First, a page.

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School nurses: a resource for young worker safety.
Higgins DN; Teirney J; Lins M; Hanrahan L
J Sch Nurs 2004 Dec; 20(6):317-323
On average, 67 youths under age 18 die at work in the United States each year, and many more suffer work-related injuries. In 1998, an estimated 77,000 young workers suffered work injuries that required treatment in hospital emergency rooms. It is estimated that only one third of work-related injuries are seen in emergency departments; therefore, the National Institute for Occupational Safety and Health (NIOSH) estimates that nearly 230,000 youths suffer work-related injuries each year. Through NIOSH's Fatality Assessment and Control Evaluation (FACE) program, NIOSH investigators identified poor knowledge of child labor laws, lack of safety training and supervision, inappropriate job assignment, and lack of employer compliance with labor laws as factors contributing to young worker deaths. School nurses serve as a resource to other professionals, parents, employers, and students and can help foster safer working conditions for youth by providing these groups with young worker safety information.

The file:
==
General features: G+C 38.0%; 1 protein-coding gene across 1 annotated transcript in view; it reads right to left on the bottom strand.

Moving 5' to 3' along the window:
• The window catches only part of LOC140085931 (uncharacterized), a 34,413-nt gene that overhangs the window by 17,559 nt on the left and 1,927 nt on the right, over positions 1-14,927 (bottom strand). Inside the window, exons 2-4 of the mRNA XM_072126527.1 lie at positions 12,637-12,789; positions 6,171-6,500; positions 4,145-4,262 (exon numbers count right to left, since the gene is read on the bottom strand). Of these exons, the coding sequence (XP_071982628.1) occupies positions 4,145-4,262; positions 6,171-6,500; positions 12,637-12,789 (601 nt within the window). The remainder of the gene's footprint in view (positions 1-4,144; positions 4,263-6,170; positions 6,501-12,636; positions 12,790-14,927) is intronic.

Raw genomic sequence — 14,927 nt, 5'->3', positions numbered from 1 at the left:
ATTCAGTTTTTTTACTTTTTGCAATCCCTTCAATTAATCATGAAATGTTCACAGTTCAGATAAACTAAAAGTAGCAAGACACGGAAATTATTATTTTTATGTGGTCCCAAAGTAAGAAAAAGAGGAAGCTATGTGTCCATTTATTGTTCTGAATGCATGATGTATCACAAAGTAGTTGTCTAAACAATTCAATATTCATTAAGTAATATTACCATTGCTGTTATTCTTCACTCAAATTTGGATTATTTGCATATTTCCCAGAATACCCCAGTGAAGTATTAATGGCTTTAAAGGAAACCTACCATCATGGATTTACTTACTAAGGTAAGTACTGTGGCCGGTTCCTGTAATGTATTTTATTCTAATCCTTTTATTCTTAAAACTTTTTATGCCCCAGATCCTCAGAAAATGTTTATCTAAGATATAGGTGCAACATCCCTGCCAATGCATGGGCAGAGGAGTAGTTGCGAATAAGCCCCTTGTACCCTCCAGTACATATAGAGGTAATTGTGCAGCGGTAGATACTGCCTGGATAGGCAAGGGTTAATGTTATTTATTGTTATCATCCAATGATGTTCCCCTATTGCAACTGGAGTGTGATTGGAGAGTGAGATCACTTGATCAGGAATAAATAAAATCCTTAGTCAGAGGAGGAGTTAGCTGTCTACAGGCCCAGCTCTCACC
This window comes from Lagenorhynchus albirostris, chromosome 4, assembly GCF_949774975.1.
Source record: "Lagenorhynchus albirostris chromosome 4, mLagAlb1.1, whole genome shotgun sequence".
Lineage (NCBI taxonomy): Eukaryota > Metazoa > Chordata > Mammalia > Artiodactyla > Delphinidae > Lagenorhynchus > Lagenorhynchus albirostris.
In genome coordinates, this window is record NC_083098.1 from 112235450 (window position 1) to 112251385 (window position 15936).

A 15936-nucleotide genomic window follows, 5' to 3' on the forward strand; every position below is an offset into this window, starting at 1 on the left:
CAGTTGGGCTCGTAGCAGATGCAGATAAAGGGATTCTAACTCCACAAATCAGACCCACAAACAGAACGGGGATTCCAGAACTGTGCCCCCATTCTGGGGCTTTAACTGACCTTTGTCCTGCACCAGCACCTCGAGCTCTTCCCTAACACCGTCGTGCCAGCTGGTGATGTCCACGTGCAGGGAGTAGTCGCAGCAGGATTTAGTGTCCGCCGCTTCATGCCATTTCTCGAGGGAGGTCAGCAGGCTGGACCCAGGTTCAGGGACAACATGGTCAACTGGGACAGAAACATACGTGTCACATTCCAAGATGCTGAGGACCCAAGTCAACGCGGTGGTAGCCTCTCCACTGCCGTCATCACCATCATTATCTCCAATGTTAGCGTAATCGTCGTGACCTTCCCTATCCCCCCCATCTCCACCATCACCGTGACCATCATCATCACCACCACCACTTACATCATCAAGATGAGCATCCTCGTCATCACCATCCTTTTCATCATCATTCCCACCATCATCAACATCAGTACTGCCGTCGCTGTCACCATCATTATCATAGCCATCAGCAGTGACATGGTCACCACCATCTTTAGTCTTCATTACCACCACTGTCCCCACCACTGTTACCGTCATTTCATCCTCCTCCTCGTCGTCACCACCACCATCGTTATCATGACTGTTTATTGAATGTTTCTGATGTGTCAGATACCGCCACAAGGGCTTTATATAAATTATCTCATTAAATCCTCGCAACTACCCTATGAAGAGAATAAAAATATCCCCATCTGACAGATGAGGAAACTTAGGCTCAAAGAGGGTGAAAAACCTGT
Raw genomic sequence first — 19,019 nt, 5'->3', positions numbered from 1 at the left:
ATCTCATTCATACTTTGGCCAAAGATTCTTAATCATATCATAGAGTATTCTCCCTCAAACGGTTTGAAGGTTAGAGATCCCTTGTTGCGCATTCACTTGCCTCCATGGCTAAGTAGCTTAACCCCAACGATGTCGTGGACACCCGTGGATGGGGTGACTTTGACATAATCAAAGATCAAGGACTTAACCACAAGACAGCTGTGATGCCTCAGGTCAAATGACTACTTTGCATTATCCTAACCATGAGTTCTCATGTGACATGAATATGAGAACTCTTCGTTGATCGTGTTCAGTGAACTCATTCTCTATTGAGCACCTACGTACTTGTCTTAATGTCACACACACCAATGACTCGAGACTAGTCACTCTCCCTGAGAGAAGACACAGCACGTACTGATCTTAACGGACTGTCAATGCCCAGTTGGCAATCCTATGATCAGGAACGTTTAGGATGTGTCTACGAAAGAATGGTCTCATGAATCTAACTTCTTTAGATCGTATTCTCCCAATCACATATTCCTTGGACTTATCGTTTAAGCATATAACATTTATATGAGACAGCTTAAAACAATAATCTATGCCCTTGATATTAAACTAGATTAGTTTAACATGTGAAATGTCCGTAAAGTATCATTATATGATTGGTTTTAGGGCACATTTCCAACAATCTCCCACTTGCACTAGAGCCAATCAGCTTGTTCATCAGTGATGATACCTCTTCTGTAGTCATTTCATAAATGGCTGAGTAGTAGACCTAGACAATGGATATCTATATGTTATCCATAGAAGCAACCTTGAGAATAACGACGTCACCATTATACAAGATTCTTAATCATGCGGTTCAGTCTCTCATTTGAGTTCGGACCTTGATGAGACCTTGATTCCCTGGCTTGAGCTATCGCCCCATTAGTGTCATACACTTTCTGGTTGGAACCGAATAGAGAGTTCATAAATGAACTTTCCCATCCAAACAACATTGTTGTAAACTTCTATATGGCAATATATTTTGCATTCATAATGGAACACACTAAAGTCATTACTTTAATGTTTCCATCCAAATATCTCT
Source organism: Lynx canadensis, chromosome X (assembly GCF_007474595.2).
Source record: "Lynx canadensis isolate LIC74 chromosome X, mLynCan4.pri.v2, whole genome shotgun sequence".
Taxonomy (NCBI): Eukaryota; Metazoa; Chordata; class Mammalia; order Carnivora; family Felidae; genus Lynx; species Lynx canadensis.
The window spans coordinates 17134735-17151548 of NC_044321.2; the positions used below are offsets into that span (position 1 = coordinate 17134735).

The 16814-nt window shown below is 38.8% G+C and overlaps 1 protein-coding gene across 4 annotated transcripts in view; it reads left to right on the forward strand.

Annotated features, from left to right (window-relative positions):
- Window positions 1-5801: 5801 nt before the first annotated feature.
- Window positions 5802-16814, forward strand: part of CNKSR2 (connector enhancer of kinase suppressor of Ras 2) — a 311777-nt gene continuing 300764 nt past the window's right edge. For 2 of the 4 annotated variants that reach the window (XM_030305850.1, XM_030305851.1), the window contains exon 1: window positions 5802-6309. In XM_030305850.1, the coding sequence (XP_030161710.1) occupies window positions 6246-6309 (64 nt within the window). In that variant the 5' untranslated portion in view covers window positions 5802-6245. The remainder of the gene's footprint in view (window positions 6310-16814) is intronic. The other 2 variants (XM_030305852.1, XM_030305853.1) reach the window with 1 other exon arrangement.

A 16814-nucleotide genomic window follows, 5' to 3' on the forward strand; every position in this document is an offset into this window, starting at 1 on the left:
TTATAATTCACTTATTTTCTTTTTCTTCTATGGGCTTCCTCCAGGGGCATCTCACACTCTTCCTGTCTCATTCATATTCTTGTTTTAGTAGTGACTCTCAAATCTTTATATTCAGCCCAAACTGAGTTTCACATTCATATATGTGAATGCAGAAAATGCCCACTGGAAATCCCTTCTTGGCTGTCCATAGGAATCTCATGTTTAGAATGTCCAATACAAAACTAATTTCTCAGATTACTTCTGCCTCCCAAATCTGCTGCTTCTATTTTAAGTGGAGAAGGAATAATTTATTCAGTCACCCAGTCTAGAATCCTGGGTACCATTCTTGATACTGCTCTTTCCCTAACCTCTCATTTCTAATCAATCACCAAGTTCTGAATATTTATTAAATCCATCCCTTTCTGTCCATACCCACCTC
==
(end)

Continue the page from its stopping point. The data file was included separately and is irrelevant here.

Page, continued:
Nurses; Nursing; Health-care-personnel; Workers; Worker-health; Work-environment; Safety-measures; Traumatic-injuries; Occupational-hazards; Occupational-health-nursing; Demographic-characteristics; Age-factors; Age-groups; Emergency-responders; Injuries; Injury-prevention; Author Keywords: child labor; occupational fatalities; prevention; school nurses; young workers
Issue of Publication
The Journal of School Nursing
Wisconsin Department of Health and Family Services
Page last reviewed: September 2, 2020
Content source: National Institute for Occupational Safety and Health Education and Information Division